The General Data Protection Regulation is an EU law on data protection and privacy. It was introduced to bring data protection standards up to date in an increasingly digital and data-driven age. Despite Brexit, all UK organisations must comply with the GDPR. In the UK, the Data Protection Act 2018 (DPA) is the UK’s interpretation of the GDPR.
What are GDPR breaches?
When it comes to GDPR failures and abuses, most people think about data breaches.
A data breach refers to any situation where data has been put at risk. For example, when criminals break into an organisation’s systems to steal information, or more commonly, because of simple human error and poor data protection processes.
But GDPR violations are not just about data breaches. A GDPR failure can happen when companies fail to uphold individual data rights in several other ways.
Types of GDPR violations
Common GDPR breaches include:
Not informing people that their personal data is being processed
Under GDPR, people have a right to be notified if their personal data is being used or stored. A failure to do this is a data protection breach.
Failing to tell people how their personal data is being processed when asked
People have the right to ask how their data is being processed. This is called making a data subject access request (DSAR/SAR). An individual can ask an organisation if it uses their data, how it is using it, what type/types of data it is using, how long the data will be kept, if it shares this data with any third parties, and more. A refusal to answer such a request within the legal timeframe is a GDPR breach.
Refusing to keep accurate records on a person
Individuals can challenge the accuracy of any personal data that an organisation holds about them and ask for it to be corrected, added to, or deleted. Organisations do not always have to agree to such requests (for example, a doctor does not have to change an individuals’ medical history if they believe a request is erroneous). But they must provide a legitimate reason if they do not so (and tell the data subject what that reason is).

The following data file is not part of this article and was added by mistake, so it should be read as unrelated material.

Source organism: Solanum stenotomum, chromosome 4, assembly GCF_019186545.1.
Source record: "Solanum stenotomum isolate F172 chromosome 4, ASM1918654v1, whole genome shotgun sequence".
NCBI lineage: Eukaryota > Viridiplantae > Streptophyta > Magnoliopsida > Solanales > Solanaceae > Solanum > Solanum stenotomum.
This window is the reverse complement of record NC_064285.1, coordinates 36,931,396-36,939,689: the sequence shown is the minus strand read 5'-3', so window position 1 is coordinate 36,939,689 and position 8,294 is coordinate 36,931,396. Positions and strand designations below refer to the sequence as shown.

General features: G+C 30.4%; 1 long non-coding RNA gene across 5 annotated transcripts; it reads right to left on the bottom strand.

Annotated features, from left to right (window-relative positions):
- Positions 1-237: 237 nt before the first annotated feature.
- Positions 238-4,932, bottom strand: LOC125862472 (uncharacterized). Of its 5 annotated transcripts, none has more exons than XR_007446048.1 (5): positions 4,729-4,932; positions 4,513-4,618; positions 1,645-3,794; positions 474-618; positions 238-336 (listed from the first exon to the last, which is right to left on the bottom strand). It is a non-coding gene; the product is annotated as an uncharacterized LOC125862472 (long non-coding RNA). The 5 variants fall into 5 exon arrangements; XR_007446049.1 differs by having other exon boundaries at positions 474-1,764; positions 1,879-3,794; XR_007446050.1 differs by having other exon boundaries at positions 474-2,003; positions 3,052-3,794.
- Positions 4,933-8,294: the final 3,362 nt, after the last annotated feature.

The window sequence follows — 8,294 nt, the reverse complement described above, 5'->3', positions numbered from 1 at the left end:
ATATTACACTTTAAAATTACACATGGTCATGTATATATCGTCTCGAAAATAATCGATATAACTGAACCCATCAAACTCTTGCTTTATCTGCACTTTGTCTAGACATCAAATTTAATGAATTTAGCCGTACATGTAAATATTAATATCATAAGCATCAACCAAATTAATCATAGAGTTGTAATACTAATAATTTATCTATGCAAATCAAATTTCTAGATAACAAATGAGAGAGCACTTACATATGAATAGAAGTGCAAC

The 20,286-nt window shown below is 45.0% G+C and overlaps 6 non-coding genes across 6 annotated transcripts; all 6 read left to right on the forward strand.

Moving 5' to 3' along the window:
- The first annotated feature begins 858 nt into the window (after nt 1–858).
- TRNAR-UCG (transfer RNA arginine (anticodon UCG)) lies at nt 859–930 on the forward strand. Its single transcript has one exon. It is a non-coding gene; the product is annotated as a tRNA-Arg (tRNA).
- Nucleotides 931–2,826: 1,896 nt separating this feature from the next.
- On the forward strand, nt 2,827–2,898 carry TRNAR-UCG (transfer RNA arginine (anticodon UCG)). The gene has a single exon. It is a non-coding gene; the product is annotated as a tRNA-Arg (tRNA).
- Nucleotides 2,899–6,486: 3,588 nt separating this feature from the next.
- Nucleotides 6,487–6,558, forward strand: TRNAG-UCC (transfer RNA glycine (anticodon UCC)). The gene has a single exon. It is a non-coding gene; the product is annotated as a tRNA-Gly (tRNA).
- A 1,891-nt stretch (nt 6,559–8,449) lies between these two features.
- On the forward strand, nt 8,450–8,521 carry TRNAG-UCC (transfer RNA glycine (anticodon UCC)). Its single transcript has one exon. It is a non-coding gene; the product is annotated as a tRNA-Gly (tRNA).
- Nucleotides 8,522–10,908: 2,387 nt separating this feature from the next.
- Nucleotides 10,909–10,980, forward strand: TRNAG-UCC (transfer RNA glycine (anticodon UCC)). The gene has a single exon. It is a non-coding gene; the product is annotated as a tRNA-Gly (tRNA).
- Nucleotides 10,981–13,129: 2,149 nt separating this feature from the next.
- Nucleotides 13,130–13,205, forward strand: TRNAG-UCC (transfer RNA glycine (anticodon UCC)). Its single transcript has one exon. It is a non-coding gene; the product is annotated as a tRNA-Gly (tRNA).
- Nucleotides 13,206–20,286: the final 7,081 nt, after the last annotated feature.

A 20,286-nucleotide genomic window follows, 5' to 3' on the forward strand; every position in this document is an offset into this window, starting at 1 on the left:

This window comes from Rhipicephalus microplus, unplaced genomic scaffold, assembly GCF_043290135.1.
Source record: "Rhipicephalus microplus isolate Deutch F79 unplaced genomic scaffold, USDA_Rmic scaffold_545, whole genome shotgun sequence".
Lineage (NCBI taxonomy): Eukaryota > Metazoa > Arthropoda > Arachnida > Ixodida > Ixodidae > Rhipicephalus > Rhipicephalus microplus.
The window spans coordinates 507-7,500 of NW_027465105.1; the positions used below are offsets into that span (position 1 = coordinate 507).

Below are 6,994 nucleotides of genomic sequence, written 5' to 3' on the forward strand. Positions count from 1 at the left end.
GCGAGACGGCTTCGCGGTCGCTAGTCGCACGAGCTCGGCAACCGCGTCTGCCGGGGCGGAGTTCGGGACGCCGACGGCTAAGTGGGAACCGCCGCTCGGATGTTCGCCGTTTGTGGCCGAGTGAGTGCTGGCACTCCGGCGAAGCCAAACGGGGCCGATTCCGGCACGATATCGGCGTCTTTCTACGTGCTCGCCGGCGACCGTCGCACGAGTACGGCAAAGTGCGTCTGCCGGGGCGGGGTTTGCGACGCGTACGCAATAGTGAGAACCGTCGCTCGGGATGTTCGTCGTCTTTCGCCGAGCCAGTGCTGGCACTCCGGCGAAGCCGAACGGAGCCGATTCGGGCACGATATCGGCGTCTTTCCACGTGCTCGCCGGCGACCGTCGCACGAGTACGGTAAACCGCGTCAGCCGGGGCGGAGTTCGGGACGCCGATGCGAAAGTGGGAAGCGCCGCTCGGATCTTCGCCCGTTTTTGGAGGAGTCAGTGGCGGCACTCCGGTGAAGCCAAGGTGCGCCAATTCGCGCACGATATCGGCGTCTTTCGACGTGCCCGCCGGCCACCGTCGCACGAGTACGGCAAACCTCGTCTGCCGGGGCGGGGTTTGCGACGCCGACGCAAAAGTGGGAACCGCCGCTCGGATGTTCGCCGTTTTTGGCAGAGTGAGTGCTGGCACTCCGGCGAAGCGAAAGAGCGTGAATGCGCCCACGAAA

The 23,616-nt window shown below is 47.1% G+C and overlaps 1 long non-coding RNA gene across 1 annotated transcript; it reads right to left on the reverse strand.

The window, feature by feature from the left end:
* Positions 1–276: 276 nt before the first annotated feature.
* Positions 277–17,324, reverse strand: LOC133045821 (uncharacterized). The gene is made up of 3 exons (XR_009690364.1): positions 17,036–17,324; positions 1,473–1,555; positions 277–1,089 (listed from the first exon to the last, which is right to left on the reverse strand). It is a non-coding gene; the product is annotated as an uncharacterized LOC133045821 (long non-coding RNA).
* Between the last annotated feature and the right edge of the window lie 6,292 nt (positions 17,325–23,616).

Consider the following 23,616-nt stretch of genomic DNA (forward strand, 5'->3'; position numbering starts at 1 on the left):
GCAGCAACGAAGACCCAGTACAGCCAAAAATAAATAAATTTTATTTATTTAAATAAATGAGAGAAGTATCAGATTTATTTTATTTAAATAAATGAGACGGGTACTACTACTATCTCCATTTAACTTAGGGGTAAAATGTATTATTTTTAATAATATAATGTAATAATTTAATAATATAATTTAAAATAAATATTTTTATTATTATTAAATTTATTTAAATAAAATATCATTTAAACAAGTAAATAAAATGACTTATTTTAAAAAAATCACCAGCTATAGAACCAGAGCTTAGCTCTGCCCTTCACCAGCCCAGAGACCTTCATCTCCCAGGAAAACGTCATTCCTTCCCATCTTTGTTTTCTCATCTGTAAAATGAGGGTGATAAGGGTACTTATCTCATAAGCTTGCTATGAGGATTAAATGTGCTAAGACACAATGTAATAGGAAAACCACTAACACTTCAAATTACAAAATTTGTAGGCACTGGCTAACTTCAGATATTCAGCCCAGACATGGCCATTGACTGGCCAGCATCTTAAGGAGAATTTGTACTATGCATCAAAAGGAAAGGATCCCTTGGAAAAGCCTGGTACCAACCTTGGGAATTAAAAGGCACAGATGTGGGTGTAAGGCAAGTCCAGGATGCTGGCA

Not limiting how data is used on request
Individuals can request restrictions on the way an organisation uses their personal data. In some circumstances, they can also object to an organisation using their data at all. For example, they have the right to stop an organisation from using their data for email marketing.
Making automated decisions that harm people or profiling individuals without their knowledge or consent
Under the GDPR, the processing of biometric data (such as images of a person’s face) and the use of automated decision-making, including profiling, are only allowed in very explicit circumstances. If an organisation uses technology that discriminates against individuals and automatically makes decisions that harm them, such technology would not be GDPR compliant.
Making a GDPR breach claim
At Keller Postman UK, we make sure our clients are compensated for any GDPR violations that impact their legal rights. For example, in addition to our various data breach group actions, we support clients who have experienced GDPR violations because of facial recognition software and algorithmic and automated decision-making processes. Find out more.